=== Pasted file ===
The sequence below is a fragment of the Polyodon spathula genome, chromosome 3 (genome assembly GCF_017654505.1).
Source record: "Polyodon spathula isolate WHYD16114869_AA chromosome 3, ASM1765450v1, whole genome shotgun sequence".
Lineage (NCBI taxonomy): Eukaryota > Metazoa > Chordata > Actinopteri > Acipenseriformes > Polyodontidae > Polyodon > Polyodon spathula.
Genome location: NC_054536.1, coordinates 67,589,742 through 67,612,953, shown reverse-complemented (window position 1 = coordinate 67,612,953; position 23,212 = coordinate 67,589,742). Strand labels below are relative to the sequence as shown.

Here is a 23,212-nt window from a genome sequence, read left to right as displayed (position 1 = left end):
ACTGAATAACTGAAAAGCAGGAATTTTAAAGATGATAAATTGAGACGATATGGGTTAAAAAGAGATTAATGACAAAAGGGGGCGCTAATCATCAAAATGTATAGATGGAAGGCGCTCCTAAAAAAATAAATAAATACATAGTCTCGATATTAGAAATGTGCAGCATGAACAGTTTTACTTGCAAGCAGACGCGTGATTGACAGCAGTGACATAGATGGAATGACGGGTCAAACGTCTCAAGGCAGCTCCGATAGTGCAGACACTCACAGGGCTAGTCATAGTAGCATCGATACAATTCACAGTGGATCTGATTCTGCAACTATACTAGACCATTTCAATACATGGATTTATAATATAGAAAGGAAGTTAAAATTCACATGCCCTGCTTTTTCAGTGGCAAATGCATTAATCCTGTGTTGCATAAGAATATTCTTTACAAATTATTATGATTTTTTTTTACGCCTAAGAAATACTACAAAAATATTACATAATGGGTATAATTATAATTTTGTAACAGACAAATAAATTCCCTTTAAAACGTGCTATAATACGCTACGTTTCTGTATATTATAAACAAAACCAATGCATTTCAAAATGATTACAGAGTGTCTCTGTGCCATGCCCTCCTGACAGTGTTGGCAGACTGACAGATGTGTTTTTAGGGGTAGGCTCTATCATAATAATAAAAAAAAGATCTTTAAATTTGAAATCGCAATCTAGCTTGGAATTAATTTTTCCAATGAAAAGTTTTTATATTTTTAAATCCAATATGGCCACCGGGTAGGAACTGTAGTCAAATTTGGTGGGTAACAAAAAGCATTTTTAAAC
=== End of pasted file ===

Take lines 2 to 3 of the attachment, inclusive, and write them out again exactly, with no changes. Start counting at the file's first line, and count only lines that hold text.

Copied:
Source record: "Polyodon spathula isolate WHYD16114869_AA chromosome 3, ASM1765450v1, whole genome shotgun sequence".
Lineage (NCBI taxonomy): Eukaryota > Metazoa > Chordata > Actinopteri > Acipenseriformes > Polyodontidae > Polyodon > Polyodon spathula.